The BBC: less trustworthy, more dangerous than a cannibal polar bear
oday’s endangered polar bear story du jour comes, you won’t be at all surprised to hear, from the BBC’s news website. An "environmental photojournalist" named Jenny E Ross took a photograph of a polar bear eating a cub – and concluded, as of course any self-respecting environmental photojournalist would, that this was probably the result of "climate change".
"This type of intraspecific predation has always occurred to some extent," she told BBC News.
"However, there are increasing numbers of observations of it occurring, particularly on land where polar bears are trapped ashore, completely food-deprived for extended periods of time due to the loss of sea ice as a result of climate change."
Don’t you just love that having-it-both-ways fudge? On the one hand, she concedes that polar bears have been doing this kind of thing since time immemorial. On the other, for all that, it’s just gotta be climate change hasn’t it – because, well, isn’t just about everything the result of climate change these days?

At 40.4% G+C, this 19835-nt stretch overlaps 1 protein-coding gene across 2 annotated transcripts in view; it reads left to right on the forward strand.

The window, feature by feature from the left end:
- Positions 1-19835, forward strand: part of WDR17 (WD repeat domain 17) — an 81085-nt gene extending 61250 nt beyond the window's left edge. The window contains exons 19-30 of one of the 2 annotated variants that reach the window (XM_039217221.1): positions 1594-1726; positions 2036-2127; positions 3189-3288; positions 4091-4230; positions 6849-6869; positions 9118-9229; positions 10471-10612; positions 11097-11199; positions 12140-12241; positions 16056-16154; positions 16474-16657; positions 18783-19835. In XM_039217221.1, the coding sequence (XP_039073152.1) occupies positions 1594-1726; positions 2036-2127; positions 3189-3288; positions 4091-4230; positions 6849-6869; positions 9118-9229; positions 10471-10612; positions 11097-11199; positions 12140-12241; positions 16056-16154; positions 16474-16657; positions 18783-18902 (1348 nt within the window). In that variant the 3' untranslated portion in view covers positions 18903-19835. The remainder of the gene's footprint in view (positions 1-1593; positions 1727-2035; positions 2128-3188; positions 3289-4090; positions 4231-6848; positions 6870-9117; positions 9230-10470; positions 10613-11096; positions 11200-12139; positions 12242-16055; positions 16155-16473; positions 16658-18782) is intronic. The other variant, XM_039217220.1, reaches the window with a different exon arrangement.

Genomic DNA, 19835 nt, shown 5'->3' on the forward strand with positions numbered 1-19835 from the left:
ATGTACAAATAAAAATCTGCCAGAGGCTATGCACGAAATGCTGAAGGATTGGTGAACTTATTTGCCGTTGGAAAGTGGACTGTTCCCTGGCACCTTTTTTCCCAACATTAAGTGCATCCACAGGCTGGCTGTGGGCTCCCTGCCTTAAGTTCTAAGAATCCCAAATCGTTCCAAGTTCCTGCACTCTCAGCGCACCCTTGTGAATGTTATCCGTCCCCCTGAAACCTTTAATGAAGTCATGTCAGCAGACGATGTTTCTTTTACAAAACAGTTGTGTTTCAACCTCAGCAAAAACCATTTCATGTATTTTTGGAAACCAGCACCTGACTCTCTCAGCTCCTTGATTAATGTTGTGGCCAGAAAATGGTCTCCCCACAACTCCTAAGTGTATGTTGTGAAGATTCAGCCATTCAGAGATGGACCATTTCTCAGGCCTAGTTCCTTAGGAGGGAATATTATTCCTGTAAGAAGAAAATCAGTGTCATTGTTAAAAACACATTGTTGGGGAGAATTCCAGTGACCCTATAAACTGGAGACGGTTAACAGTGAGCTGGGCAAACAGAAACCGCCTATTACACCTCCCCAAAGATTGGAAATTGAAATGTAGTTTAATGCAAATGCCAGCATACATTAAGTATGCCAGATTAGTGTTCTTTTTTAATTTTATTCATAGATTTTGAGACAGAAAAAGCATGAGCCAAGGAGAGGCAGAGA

Certainly is if you work for the BBC as we were reminded yet again last night on the final episode of Frozen Planet. This was the episode so tendentious that it wasn’t even included in the package sent for broadcast in the US. But apparently here in Britain we’ve been simply too naughty to deserve such a let-off. No, like POWs captured at the Imjin River, we have to sit there and be indoctrinated by the Commissars at our Re-education camp.
What’s particularly depressing is that the Chief Re-education Commissar in this case was none other than David Attenborough. Cosy, nice, whispery, reverend, sensitive, super-dooper, brother of Dickie, gorilla-hugging doyen of all that was ever wonderful about the BBC David Attenborough.